I just discovered Tony Alfidi's blog and have been enjoying his uncensored views on a variety of tech and finance subjects. I agreed with him on Apple's mastery of planned obsolescence and now I'm tempted to agree with his verdict on credit default swaps (CDS) — a number of which just kicked in as Greece "defaulted" on some of its privately held sovereign dealt.
Some people think that CDS, despite their role in the financial crisis (they brought down AIG), remain useful, as a means of hedging risk and as a relatively recent example of financial innovation that was sadly misused.
Alfidi says un-uh:
I've always believed that credit default swaps are meaningless and even dangerous. [There's your Quote of the Week!] Banks and hedge funds use them to place directional bets with no regard for a counterparty's solvency. The European versions of AIG, whoever they are, can now breathe easier for a few weeks knowing they can get away with more uncapitalized CDS writing.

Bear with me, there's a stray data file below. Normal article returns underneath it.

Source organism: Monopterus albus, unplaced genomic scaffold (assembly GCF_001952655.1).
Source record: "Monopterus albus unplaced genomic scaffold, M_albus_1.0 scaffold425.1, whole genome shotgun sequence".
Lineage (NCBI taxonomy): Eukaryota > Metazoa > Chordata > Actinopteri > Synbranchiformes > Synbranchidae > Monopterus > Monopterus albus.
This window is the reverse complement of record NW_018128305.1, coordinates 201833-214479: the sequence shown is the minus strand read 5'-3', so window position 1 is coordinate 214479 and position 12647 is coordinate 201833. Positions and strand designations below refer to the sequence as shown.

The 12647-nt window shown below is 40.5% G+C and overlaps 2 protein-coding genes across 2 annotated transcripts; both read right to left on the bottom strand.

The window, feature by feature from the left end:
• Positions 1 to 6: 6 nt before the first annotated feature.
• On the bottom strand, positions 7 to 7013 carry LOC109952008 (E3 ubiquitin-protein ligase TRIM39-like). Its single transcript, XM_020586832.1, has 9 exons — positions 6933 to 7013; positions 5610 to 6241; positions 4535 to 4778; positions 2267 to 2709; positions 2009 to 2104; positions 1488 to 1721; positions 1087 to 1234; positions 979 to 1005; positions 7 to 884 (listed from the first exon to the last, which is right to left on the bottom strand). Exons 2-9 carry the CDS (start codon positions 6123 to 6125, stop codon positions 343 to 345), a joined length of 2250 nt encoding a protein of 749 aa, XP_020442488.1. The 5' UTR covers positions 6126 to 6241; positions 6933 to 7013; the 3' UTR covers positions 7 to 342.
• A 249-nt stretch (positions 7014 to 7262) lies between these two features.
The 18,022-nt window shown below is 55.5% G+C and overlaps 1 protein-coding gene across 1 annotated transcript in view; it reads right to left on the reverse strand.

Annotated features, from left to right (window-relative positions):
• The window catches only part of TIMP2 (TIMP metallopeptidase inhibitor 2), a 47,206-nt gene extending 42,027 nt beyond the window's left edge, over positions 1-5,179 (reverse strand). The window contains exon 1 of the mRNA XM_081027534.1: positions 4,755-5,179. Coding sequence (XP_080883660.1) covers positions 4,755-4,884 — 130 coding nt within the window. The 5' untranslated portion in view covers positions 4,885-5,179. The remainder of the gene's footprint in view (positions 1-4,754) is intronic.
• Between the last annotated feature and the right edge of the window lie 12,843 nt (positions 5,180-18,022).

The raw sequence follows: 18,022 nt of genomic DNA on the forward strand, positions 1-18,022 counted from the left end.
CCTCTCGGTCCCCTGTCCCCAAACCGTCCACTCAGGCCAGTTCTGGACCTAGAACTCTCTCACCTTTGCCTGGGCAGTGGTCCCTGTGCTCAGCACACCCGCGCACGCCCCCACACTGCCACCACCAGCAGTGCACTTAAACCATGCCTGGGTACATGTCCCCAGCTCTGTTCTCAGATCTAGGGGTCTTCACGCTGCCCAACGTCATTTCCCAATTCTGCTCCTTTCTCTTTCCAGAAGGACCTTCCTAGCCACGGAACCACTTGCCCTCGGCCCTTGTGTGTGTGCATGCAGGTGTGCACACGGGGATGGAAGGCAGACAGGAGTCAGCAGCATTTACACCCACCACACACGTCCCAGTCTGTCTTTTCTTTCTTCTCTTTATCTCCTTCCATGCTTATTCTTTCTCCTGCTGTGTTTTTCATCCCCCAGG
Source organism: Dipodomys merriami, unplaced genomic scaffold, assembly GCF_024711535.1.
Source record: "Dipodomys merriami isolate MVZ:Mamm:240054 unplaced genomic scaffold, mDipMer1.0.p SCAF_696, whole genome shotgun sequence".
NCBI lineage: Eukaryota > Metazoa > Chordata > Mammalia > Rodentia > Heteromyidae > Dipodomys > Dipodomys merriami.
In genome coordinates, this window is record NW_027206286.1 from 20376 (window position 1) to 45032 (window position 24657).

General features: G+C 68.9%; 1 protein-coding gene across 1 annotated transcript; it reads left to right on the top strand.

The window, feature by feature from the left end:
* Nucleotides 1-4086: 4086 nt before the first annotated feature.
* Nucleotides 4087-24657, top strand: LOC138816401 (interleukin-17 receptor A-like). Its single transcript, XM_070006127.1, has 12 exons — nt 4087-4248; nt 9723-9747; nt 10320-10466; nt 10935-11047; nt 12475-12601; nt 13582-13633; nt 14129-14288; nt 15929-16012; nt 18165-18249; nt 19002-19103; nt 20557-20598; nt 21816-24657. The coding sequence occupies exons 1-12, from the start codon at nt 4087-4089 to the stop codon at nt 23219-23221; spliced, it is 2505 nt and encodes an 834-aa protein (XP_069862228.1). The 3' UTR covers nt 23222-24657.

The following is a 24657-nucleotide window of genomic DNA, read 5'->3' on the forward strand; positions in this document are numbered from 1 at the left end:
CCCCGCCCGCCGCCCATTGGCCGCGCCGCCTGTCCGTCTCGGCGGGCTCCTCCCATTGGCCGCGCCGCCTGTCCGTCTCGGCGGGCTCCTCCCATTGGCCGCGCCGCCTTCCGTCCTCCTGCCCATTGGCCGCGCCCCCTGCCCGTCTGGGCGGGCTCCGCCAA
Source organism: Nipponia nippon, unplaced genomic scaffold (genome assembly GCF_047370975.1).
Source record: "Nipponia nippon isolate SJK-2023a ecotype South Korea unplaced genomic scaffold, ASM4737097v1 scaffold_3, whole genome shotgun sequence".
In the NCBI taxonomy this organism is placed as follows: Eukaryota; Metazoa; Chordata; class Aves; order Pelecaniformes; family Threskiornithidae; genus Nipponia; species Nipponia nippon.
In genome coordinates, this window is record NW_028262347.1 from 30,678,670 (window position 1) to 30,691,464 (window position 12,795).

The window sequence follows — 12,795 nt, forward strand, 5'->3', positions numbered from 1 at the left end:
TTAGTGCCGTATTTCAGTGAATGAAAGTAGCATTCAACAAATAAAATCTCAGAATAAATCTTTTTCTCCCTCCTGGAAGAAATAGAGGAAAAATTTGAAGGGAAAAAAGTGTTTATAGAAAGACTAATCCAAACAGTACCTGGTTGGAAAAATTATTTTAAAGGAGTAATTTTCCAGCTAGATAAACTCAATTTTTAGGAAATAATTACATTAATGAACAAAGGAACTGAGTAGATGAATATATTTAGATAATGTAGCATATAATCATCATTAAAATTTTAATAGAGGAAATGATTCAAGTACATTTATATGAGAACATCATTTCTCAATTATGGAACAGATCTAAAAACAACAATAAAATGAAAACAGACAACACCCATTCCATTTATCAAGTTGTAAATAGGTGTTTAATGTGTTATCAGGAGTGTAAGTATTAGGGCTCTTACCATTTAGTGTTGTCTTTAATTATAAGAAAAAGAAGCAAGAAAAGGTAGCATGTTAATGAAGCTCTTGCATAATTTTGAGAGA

Alfidi is on to something with his point that CDS are "meaningless." For whatever reason, I haven't heard this claim made so overtly. CDS are effectively "meta-finance" — they exist at the level of contemplated catastrophe and are traded based on calculations and re-calculations of risk. Obviously, they only actually do anything is when, for example, Greek defaults on some private debt and the contract pays out. The rest of the time that provide speculaltive information to traders to, you know, trade on. It rightly seems to irk Alfidi than the European AIGs can continue to issue this meaninglessness without putting any actual money at stake.
Maybe it's because I'm getting older, but trafficking in these derivatives, even if it's a potentially useful part of the banking system, strikes me as a far cry from what financial markets should be doing. It might be a good business, but is it really good for business? One thing's for sure: derivatives like CDS haven't been all that great for Greece.